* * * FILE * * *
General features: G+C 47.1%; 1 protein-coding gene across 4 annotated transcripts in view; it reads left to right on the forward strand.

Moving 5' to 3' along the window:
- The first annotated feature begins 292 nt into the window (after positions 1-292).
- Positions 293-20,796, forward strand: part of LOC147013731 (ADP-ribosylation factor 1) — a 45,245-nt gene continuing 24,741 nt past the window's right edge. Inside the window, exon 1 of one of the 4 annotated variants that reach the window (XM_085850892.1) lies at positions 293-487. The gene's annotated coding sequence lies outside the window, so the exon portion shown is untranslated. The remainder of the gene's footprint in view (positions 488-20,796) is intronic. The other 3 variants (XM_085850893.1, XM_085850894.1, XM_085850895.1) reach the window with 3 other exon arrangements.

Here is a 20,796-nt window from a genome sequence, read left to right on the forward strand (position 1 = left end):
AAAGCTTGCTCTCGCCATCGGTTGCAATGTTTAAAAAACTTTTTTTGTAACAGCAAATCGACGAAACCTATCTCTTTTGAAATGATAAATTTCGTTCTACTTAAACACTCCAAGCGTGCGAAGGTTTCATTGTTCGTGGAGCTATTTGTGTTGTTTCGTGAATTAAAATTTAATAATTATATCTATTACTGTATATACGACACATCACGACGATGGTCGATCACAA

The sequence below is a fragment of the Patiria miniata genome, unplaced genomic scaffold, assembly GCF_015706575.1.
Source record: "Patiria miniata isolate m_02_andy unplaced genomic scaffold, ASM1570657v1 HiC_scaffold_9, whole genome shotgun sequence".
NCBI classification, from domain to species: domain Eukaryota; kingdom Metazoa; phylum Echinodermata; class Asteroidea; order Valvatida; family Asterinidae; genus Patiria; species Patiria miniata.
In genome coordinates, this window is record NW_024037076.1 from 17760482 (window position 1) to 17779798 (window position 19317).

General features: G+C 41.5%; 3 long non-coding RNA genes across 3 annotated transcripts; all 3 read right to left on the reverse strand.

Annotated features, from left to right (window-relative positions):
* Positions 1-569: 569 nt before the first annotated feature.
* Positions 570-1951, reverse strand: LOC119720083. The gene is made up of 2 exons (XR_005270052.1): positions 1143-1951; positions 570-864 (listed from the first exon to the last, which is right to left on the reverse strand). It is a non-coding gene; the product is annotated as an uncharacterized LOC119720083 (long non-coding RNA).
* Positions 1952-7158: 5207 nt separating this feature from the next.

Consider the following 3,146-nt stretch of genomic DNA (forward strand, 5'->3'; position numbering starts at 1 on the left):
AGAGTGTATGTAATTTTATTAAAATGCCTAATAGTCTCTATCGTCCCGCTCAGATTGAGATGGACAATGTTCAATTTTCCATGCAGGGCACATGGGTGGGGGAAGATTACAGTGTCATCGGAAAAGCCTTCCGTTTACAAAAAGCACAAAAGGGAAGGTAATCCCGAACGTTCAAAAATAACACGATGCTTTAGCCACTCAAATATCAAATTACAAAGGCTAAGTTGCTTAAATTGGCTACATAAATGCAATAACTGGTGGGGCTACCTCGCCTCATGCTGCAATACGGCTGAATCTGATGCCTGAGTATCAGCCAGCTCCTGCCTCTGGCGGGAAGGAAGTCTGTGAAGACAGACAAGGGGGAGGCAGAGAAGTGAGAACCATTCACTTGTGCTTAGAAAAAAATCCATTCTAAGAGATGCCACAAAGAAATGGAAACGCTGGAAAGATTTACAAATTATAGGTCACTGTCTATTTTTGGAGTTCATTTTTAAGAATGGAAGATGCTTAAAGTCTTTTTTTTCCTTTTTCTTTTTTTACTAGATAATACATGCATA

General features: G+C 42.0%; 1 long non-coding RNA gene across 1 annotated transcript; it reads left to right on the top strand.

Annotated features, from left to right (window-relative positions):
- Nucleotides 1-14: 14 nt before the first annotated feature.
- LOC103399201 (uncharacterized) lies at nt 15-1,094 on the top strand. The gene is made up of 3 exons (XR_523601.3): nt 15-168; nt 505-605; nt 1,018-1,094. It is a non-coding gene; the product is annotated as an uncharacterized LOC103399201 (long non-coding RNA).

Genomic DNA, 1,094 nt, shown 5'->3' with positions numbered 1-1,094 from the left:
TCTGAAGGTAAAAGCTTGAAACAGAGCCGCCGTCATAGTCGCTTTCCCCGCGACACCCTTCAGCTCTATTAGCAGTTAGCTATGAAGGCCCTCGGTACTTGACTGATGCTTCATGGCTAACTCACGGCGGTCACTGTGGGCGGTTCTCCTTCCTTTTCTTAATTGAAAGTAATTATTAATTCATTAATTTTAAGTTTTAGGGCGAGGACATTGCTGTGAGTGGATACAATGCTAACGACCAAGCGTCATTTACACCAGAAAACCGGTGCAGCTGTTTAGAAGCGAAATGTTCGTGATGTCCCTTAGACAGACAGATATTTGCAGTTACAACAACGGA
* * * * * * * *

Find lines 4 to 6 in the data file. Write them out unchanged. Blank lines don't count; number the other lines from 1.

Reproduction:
- Positions 293-20,796, forward strand: part of LOC147013731 (ADP-ribosylation factor 1) — a 45,245-nt gene continuing 24,741 nt past the window's right edge. Inside the window, exon 1 of one of the 4 annotated variants that reach the window (XM_085850892.1) lies at positions 293-487. The gene's annotated coding sequence lies outside the window, so the exon portion shown is untranslated. The remainder of the gene's footprint in view (positions 488-20,796) is intronic. The other 3 variants (XM_085850893.1, XM_085850894.1, XM_085850895.1) reach the window with 3 other exon arrangements.

Here is a 20,796-nt window from a genome sequence, read left to right on the forward strand (position 1 = left end):
AAAGCTTGCTCTCGCCATCGGTTGCAATGTTTAAAAAACTTTTTTTGTAACAGCAAATCGACGAAACCTATCTCTTTTGAAATGATAAATTTCGTTCTACTTAAACACTCCAAGCGTGCGAAGGTTTCATTGTTCGTGGAGCTATTTGTGTTGTTTCGTGAATTAAAATTTAATAATTATATCTATTACTGTATATACGACACATCACGACGATGGTCGATCACAA